Boost in post-Brexit budget would be financed from cuts to farmers and regional authorities - and a raft of new taxes
Spending on research should be ‘significantly increased’ in the next common EU budget, according to a new briefing for MEPs.
The report by deputy director of the Austrian Institute of Economic Research Margit Schratzenstaller-Altzinger, lays out ideas for a discussion among MEPs in drawing up the new trillion euro budget multi-year financial framework, which is now expected to happen in May 2018.
The parliament’s budget committee has commissioned four briefings looking ahead to the post-2020 future, with two more to be published in November.
“Research has real added value when it’s funded by the EU,” said Schratzenstaller-Altzinger told Science|Business. “Because the funding allows researchers to collaborate across borders and build networks. Agriculture, on the other hand, doesn’t necessarily need to be funded at EU level.”
The common EU budget is dominated by agricultural spending, which consumes a decreasing but still substantial share of 39 per cent of overall spend, and by regional funding, which accounts for 34 per cent.
At 13 per cent, an increasing amount of the EU budget is dedicated to competitiveness and infrastructure targets, including research, which accounts for about 8 per cent of EU spending. This is only “a moderate share”, the report says.
To rebalance the budget, spending on research and innovation should go up, with a particular focus on “environmentally and socially relevant” projects, the report says. A disclaimer in the briefing says that some of the author’s funding comes from the EU’s Horizon 2020 programme.
The recommendation follows an earlier report by former World Trade Organisation head and EU trade commissioner, Pascal Lamy, in which he calls for the Commission to double spending on research and innovation.
Farming under pressure
Schratzenstaller-Altzinger argues existing programmes be cut to free up funds. The amount of agricultural subsidies received by wealthy countries such as France and Germany should be “reduced significantly”. A big share of the €58 billion per annum Common Agricultural Policy income support to farms is unconditional, meaning that it only has limited power to nudge farmers into more environmentally friendly practice.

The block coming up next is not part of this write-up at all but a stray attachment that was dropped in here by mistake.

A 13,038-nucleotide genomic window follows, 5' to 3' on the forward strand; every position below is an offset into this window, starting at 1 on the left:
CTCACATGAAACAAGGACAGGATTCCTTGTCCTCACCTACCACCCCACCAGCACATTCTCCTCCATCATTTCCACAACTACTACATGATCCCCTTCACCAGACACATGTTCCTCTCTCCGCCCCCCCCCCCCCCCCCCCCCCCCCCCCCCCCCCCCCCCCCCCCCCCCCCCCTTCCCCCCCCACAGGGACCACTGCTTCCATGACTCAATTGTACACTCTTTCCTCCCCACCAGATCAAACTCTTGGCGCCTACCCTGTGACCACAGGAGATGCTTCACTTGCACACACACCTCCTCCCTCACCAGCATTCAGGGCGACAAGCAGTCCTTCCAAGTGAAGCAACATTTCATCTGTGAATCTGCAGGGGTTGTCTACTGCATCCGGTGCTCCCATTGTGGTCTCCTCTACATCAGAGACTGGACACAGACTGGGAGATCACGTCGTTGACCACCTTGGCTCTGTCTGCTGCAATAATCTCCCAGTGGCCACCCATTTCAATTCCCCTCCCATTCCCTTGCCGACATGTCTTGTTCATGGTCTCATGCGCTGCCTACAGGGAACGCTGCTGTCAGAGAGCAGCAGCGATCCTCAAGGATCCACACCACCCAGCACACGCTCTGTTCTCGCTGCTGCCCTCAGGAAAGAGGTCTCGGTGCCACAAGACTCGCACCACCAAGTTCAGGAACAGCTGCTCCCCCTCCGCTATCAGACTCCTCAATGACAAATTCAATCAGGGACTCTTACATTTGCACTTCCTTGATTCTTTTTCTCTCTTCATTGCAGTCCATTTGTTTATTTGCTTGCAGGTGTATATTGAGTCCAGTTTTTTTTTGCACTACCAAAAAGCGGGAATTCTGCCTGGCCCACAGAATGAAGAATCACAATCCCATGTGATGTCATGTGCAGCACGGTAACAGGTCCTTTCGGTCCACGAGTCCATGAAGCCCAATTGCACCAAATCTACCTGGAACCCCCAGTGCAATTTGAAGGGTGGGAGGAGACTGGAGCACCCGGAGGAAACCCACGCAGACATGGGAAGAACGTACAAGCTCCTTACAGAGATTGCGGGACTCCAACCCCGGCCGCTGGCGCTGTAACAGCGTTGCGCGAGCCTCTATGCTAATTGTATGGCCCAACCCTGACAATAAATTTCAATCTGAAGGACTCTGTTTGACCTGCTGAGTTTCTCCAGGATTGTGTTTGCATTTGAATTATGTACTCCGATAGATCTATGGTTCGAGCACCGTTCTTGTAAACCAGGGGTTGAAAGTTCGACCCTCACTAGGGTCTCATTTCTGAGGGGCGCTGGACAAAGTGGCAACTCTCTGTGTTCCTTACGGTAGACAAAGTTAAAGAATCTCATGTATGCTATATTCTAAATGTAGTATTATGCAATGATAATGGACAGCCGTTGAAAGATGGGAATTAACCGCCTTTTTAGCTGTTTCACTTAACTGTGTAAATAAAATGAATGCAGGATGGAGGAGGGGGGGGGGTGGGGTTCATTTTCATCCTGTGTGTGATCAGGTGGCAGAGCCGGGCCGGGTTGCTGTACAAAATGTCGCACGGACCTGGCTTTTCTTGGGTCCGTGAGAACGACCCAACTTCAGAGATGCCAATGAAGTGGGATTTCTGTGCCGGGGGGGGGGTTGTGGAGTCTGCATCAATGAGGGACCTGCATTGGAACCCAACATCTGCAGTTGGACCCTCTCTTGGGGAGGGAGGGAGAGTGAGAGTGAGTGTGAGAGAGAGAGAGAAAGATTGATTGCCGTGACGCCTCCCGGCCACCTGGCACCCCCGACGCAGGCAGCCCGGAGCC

The report is in line with a proposal from European parliament president Antonio Tajani to cut the sum devoted to farmers in favour of issues such as security and immigration.
Several figures likely to have a big influence on the next budget have also called for radical reform of agricultural policy. These include the staunchly Europhile French president Emmanuel Macron, whose country is usually the biggest backer of farm subsidies, and EU Budget Commissioner Günther Oettinger, who has also said that research is the only programme he would like to spare from cuts.
The report also suggests cutting regional funds for richer countries and investing significantly more in energy and transport infrastructure.
The annual EU budget, of between €140 billion to €150 billion a year, represents roughly 1 per cent of the EU’s collective income, with 80 percent financed directly by EU countries.
The UK’s departure in 2019, will blow a hole of €9 billion to €12 billion in the EU’s budget.
While the European Commission has not yet figured out whether and how to plug the gap, the report suggests new taxes on the 27 remaining EU countries.
These could include an EU-wide carbon-based airflight ticket tax; a carbon border adjustment tax; a fuel tax; a net wealth tax; a financial transactions tax; or a common corporate tax base. The EU does not currently have the power to control national tax rates, and any change to this would require a unanimous vote by all members.
The idea of a common tax base is a touchy subject for several member states, but with the UK leaving, the EU is losing “one of the most vehement opponents of tax coordination on the EU level”, the report says.